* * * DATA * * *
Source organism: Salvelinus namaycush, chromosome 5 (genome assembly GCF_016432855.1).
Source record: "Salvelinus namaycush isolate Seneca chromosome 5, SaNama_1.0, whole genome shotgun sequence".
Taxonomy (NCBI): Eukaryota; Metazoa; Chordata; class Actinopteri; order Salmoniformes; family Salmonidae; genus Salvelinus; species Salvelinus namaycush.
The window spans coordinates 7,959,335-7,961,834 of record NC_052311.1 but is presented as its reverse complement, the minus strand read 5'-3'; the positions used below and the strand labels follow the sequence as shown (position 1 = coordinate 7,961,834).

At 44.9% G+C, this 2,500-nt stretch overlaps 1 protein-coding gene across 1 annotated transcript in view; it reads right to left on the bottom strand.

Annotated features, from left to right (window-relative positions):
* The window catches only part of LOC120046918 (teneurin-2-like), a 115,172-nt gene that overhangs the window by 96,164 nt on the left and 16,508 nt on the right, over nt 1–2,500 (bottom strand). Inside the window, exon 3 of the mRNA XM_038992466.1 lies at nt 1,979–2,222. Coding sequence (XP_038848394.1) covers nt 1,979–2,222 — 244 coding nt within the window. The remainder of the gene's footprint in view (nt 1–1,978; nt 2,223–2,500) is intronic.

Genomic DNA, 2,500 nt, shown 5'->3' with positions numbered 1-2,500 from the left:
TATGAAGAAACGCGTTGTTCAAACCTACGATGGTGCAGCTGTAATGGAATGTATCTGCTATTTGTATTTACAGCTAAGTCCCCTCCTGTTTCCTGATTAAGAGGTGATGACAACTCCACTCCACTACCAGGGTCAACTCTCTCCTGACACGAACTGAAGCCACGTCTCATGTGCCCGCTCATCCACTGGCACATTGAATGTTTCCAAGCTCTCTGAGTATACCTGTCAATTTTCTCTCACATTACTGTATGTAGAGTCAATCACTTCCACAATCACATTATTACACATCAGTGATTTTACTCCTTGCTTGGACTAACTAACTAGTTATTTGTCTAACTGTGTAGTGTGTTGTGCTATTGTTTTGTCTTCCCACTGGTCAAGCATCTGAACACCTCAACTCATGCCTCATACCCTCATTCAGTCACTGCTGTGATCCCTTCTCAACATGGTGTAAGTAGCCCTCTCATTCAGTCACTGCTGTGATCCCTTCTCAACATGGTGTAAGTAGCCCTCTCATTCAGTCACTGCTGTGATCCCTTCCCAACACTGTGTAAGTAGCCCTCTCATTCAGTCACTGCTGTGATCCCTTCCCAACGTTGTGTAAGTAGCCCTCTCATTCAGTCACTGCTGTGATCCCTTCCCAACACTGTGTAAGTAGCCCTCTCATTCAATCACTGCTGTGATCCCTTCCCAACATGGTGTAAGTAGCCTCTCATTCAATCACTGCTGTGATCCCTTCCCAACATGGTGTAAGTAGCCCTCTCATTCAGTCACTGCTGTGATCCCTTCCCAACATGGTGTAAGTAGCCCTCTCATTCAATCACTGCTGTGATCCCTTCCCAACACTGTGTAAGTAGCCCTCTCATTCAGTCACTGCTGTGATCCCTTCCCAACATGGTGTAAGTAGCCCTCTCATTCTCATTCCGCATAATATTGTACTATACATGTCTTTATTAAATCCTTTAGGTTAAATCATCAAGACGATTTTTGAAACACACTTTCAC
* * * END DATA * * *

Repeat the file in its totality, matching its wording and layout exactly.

Source organism: Salvelinus namaycush, chromosome 5 (genome assembly GCF_016432855.1).
Source record: "Salvelinus namaycush isolate Seneca chromosome 5, SaNama_1.0, whole genome shotgun sequence".
Taxonomy (NCBI): Eukaryota; Metazoa; Chordata; class Actinopteri; order Salmoniformes; family Salmonidae; genus Salvelinus; species Salvelinus namaycush.
The window spans coordinates 7,959,335-7,961,834 of record NC_052311.1 but is presented as its reverse complement, the minus strand read 5'-3'; the positions used below and the strand labels follow the sequence as shown (position 1 = coordinate 7,961,834).

At 44.9% G+C, this 2,500-nt stretch overlaps 1 protein-coding gene across 1 annotated transcript in view; it reads right to left on the bottom strand.

Annotated features, from left to right (window-relative positions):
* The window catches only part of LOC120046918 (teneurin-2-like), a 115,172-nt gene that overhangs the window by 96,164 nt on the left and 16,508 nt on the right, over nt 1–2,500 (bottom strand). Inside the window, exon 3 of the mRNA XM_038992466.1 lies at nt 1,979–2,222. Coding sequence (XP_038848394.1) covers nt 1,979–2,222 — 244 coding nt within the window. The remainder of the gene's footprint in view (nt 1–1,978; nt 2,223–2,500) is intronic.

Genomic DNA, 2,500 nt, shown 5'->3' with positions numbered 1-2,500 from the left:
TATGAAGAAACGCGTTGTTCAAACCTACGATGGTGCAGCTGTAATGGAATGTATCTGCTATTTGTATTTACAGCTAAGTCCCCTCCTGTTTCCTGATTAAGAGGTGATGACAACTCCACTCCACTACCAGGGTCAACTCTCTCCTGACACGAACTGAAGCCACGTCTCATGTGCCCGCTCATCCACTGGCACATTGAATGTTTCCAAGCTCTCTGAGTATACCTGTCAATTTTCTCTCACATTACTGTATGTAGAGTCAATCACTTCCACAATCACATTATTACACATCAGTGATTTTACTCCTTGCTTGGACTAACTAACTAGTTATTTGTCTAACTGTGTAGTGTGTTGTGCTATTGTTTTGTCTTCCCACTGGTCAAGCATCTGAACACCTCAACTCATGCCTCATACCCTCATTCAGTCACTGCTGTGATCCCTTCTCAACATGGTGTAAGTAGCCCTCTCATTCAGTCACTGCTGTGATCCCTTCTCAACATGGTGTAAGTAGCCCTCTCATTCAGTCACTGCTGTGATCCCTTCCCAACACTGTGTAAGTAGCCCTCTCATTCAGTCACTGCTGTGATCCCTTCCCAACGTTGTGTAAGTAGCCCTCTCATTCAGTCACTGCTGTGATCCCTTCCCAACACTGTGTAAGTAGCCCTCTCATTCAATCACTGCTGTGATCCCTTCCCAACATGGTGTAAGTAGCCTCTCATTCAATCACTGCTGTGATCCCTTCCCAACATGGTGTAAGTAGCCCTCTCATTCAGTCACTGCTGTGATCCCTTCCCAACATGGTGTAAGTAGCCCTCTCATTCAATCACTGCTGTGATCCCTTCCCAACACTGTGTAAGTAGCCCTCTCATTCAGTCACTGCTGTGATCCCTTCCCAACATGGTGTAAGTAGCCCTCTCATTCTCATTCCGCATAATATTGTACTATACATGTCTTTATTAAATCCTTTAGGTTAAATCATCAAGACGATTTTTGAAACACACTTTCAC